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FOR IMMEDIATE RELEASE FOR INFORMATION, CONTACT
October 29, 2012
 
Vivian D. Laxton, 410-468-2007
Director, Public Affairs
   

CONSUMER ADVISORY:
If a Tree Falls on Your Property

At one time or another, just about every homeowner or someone the homeowner knows has had a tree fall due to wind, a storm or winter weather. The question that everyone wants to know is, “Will my homeowners insurance pay for the damage?”  

The answer is that it depends on the terms of your policy. Each homeowner should look at their homeowners policy or talk with a representative from their insurance company to find out what the policy specifically covers and doesn’t cover. Homeowners should also be sure to know what the policy deductible is, and any dollar limits on the amount of damage the policy will cover. Although the terms of your actual policy will determine if the damage you have incurred is covered, generally many homeowners policies will:

  • provide coverage for damage to your home and the contents of your home if a tree (even if it is your neighbor’s tree) falls on your home or other insured structure, such as a fence or a detached garage. If your neighbor's tree was dead and the neighbor knew it was dead, then your homeowners insurance company may seek reimbursement from your neighbor for the claim. This is called, “subrogation.”
    Remember, though, that the amount of coverage will be determined by your policy’s dollar limits. Your homeowners policy may also pay a limited amount (usually between $500 and $1,000) to remove the tree from your property. The amount paid for tree removal is typically based on the event and not the number of trees that fall. This means that you will receive the same amount of money whether one tree falls or if 10 trees fall.
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  • provide some coverage for the cost of tree removal. Many policies pay a limited amount (usually between $500 and $1,000) to remove the tree(s) from your property, whether the tree damages an insured structure or just falls in your yard. The amount paid for tree removal is typically based on the event and not the number of trees that fall. This means that you will receive the same amount of money whether just one tree falls, or if 10 trees fall.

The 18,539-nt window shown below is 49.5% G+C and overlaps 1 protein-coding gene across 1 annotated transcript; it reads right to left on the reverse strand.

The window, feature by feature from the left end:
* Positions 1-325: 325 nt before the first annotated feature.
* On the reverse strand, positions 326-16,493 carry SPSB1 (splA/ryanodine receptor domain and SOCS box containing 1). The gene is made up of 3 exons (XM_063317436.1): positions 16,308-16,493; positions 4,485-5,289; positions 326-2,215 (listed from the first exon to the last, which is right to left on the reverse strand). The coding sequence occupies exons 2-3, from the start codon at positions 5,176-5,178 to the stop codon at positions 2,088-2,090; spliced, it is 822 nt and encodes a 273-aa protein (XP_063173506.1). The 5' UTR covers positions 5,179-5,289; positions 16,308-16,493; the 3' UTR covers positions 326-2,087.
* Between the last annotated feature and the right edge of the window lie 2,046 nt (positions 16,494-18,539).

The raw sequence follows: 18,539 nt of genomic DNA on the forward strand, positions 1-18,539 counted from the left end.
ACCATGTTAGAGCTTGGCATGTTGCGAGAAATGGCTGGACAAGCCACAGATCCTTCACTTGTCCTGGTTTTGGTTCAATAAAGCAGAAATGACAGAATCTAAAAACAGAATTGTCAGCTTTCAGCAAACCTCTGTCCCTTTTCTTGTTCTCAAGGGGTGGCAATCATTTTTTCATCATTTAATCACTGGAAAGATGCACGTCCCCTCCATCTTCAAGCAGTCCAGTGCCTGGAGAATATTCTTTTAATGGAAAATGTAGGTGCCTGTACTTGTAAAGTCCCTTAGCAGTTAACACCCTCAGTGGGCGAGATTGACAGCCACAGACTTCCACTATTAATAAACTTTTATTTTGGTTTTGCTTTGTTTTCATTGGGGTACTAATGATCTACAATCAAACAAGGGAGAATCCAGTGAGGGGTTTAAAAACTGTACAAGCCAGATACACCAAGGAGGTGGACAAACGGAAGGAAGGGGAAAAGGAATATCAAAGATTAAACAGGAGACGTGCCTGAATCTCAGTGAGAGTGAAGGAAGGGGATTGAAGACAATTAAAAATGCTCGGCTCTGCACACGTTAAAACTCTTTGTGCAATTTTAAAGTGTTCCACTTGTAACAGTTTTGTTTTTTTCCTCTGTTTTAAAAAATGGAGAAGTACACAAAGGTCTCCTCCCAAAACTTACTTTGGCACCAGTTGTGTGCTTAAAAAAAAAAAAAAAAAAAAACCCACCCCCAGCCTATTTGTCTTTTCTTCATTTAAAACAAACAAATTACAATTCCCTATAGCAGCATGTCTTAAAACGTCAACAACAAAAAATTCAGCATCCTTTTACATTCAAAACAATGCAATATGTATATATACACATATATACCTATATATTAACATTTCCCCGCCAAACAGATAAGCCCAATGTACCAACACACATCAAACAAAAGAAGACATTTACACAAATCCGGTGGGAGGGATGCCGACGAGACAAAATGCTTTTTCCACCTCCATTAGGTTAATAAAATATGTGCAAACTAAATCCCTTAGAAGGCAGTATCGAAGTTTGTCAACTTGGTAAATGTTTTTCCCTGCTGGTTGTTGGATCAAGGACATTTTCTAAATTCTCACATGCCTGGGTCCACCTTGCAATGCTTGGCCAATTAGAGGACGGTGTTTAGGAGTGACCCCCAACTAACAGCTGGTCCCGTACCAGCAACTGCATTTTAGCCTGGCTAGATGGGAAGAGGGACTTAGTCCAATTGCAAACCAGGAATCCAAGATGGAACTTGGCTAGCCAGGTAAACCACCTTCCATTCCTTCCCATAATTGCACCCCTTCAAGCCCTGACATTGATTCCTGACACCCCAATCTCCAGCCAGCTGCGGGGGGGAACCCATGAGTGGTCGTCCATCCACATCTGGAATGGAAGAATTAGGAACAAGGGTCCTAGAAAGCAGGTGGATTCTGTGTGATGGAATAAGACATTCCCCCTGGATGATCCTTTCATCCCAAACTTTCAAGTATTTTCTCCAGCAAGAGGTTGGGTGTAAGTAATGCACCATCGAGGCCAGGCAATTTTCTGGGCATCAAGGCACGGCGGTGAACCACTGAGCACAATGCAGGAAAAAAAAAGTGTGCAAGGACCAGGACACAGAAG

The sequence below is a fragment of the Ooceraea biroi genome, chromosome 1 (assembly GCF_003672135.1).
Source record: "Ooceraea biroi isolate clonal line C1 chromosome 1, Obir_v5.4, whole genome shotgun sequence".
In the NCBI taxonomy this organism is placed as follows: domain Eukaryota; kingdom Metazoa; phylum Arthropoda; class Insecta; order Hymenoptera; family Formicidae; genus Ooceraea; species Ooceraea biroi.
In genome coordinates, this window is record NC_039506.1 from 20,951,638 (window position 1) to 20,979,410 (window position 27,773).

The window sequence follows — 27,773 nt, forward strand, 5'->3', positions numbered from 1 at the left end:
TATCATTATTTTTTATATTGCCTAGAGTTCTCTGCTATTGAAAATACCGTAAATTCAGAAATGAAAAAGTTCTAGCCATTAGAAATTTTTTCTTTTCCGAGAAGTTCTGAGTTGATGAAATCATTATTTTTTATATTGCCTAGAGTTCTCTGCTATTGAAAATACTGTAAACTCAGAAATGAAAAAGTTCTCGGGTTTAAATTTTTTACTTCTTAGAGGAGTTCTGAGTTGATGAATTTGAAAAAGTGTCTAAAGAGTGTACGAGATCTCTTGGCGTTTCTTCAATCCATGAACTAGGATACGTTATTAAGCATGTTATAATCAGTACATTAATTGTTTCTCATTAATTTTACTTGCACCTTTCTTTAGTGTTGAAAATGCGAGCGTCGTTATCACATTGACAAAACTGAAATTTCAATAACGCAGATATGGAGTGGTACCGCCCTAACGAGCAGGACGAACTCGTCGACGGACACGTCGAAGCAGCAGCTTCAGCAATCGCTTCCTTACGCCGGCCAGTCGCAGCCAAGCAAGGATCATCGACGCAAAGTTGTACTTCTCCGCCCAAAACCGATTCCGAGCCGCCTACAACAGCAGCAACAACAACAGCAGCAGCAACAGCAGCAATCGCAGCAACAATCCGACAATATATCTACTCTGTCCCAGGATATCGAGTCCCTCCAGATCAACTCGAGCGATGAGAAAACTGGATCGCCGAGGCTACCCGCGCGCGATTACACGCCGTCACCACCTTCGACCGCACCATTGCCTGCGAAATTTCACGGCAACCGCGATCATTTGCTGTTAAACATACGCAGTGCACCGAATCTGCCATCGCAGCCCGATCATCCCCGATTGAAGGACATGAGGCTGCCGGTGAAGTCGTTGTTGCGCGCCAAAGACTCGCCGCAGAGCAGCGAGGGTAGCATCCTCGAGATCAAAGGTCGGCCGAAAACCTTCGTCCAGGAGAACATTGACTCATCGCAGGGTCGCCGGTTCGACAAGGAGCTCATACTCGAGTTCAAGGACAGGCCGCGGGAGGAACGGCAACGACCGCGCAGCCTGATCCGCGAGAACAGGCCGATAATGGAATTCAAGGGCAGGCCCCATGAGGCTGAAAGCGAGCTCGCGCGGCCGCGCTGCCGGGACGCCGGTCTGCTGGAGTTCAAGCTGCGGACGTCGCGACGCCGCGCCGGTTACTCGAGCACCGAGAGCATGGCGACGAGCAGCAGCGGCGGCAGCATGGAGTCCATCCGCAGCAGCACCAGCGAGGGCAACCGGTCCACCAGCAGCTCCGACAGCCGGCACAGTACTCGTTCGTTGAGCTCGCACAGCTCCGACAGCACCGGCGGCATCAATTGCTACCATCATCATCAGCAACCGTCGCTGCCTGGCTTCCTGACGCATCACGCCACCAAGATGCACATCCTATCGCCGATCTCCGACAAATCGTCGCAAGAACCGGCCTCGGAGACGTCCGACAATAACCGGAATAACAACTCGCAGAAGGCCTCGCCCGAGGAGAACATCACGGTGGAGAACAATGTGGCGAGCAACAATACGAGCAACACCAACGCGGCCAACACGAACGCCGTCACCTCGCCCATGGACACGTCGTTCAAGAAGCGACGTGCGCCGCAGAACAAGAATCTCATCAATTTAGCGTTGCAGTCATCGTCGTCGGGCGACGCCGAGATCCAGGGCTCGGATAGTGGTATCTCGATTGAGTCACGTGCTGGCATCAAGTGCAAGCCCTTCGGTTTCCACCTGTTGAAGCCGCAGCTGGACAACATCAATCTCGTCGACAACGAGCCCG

• provide some coverage for damage to your trees, shrubs or plants in certain very limited circumstances, such as fire, lightning or vandalism; damage from snow, ice or wind is generally not covered. Generally, the amount that your homeowners policy will pay is limited to 5% of the coverage of the structure (this is called your Coverage A), and is capped at $500 for any one item.  
  • not provide coverage for damage to your car if the tree falls on it. If you have comprehensive coverage on your automobile though, then your automobile policy may pay for the damage.

Additionally, your local municipality may arrange for debris removal after a major storm that affects a large area. Watch for information in the newspaper or listen to the radio for details. If there is debris removal by a government jurisdiction, you may need to sign a Right of Entry form granting permission to come onto your property and remove the debris. Before the debris is removed, you should photograph all damaged property because your policy will likely require you to prove your loss.

You should review your insurance policy annually to make sure that you have the appropriate coverage. For more information regarding your homeowners insurance policy, read our information about homeowners and renters insurance

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